Being Played: Gadamer and Philosophy’s Hidden Dynamic

by Jeremy Sampson (University of Chichester, UK)

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Jeremy Sampson’s generous-spirited, wide-ranging—and, yes, at times playful—'Being Played' offers a useful primer, especially for students interested in the philosophy of comic literature. Across eight chapters and a conclusion, the book offers what Sampson calls an “ontology of play”. The method possesses a sound basis in philosophical inquiry, including illustrative excurses into poetry and literature—from Shakespeare to Gerard Manley Hopkins—as the instantiation of the ludic temperament. Registering in a variety of ways how this temperament persists as a touchstone for modern philosophy, culminating in the work of Gadamer, its finest and most thoughtful proponent, marks Sampson’s signal achievement. Being Played bears the lightest of scholarly touches throughout; the gravity of its underlying message will be keenly felt.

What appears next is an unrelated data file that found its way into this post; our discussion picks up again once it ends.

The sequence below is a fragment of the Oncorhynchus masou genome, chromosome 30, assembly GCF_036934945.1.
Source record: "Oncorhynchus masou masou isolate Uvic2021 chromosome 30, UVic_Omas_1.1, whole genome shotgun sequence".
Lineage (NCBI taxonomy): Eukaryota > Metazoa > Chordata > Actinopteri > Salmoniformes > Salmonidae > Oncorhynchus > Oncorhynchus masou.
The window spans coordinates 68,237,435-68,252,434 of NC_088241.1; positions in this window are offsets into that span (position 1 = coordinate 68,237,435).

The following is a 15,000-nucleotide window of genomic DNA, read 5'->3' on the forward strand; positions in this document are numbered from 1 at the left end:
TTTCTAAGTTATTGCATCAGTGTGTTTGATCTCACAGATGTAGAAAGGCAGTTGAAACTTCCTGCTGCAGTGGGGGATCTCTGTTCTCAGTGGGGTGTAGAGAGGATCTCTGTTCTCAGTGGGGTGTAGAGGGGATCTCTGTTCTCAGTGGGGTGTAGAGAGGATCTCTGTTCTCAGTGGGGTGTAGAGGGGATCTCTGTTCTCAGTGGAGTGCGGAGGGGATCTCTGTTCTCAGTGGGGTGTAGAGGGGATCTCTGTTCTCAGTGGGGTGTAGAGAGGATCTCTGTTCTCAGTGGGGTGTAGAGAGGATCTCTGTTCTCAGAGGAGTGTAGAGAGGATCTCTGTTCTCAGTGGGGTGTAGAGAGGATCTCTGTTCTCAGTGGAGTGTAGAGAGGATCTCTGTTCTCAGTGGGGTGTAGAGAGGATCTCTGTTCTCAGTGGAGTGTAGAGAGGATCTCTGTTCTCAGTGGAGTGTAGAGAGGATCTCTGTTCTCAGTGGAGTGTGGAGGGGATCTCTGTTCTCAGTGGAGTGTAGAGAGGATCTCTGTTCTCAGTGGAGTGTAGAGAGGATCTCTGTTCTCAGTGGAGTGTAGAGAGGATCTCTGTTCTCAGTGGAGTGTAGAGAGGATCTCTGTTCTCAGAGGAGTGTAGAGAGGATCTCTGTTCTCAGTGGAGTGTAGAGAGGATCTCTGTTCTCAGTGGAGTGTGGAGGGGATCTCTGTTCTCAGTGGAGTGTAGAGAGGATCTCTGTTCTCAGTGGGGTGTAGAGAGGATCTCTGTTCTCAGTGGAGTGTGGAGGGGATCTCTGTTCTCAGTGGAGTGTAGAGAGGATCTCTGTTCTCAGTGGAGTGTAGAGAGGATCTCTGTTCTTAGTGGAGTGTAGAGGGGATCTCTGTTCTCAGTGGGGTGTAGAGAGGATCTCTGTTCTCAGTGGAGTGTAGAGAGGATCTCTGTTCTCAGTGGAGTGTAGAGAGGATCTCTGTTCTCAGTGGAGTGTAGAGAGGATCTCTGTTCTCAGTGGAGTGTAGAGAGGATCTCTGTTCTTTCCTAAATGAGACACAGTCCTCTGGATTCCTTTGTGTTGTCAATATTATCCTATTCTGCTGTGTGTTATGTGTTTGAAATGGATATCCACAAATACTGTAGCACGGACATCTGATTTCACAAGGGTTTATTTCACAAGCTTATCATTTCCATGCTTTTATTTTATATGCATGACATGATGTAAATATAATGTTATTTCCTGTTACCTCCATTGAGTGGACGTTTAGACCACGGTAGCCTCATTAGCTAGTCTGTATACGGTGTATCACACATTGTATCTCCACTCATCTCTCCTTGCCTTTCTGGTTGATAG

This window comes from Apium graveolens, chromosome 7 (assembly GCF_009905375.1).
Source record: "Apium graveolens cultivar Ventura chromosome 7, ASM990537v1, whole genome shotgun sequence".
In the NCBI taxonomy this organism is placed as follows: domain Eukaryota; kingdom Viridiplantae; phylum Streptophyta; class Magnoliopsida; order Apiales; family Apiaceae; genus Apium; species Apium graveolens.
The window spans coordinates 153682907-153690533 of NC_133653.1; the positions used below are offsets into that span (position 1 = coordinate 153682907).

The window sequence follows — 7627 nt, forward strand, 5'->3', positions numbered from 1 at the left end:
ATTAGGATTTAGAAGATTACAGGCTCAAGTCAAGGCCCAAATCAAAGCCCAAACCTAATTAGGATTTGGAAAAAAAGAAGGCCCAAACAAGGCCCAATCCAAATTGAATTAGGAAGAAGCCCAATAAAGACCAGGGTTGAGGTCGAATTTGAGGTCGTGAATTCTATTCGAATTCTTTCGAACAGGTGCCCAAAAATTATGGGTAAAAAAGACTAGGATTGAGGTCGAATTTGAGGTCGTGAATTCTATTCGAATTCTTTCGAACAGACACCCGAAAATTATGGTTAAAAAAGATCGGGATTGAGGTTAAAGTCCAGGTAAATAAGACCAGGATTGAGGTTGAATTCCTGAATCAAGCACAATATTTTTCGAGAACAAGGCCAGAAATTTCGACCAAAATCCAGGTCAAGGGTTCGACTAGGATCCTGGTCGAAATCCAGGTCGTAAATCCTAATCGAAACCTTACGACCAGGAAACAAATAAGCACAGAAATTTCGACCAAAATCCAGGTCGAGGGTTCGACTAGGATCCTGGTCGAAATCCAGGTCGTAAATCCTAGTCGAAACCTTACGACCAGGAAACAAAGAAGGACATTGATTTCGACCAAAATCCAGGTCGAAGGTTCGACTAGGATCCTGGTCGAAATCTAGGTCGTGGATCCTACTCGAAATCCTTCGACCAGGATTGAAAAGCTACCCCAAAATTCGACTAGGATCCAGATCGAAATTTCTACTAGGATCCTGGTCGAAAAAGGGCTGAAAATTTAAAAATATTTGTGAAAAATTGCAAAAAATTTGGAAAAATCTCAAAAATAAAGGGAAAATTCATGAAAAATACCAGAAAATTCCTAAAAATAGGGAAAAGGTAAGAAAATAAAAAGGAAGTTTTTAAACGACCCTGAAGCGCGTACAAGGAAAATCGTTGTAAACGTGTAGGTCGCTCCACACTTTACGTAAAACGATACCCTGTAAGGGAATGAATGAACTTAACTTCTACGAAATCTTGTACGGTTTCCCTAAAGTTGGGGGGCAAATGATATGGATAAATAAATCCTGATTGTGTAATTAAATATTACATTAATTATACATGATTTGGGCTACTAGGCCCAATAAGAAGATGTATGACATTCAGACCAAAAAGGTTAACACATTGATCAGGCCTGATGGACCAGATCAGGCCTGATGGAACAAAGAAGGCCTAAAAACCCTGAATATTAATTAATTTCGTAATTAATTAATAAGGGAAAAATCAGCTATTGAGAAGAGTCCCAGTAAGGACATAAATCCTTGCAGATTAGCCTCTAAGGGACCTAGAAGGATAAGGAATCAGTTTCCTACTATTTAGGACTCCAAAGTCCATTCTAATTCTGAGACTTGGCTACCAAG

Stuart Christie
Professor and Head
Dept of English Language and Literature
Hong Kong Baptist University

This wide-ranging book is a masterful adaptation and extension of Gadamer’s aesthetic theory of playfulness. Jeremy Sampson employs a new hypothesis, which he calls the fundamental “ludicity of Being”, as a tool for interpreting the metaphysical, religious, and existential meaning of three very different, yet highly influential, literary dramas by William Shakespeare, Samuel Beckett, and Oscar Wilde. Peppered with a playfulness well-suited to its title, the book nevertheless offers an impressive depth of insight that will transfix any reader who joins the author in a lifelong search for the enduring meaning of human life in a post-modern world.

Prof. Stephen Palmquist
Dept. of Religion and Philosophy
Hong Kong Baptist University

Are we being played? Is our understanding of the traditionally fixed and static concepts of philosophy based on an oversimplification? This book explores some of the theories of the self since Descartes, together with the rationalism and the empiricism that sustain these ideas, and draws some startling conclusions using Gadamer’s philosophical study of play as its starting point. Gadamer’s ludic theory, Sampson argues, reveals a dynamic of play that exists at the deepest level of philosophy. It is this dynamic that could provide a solution in relation to the Gadamer/Habermas hermeneutics debate and the Gadamer/Derrida relativism debate, together with a theory of totality.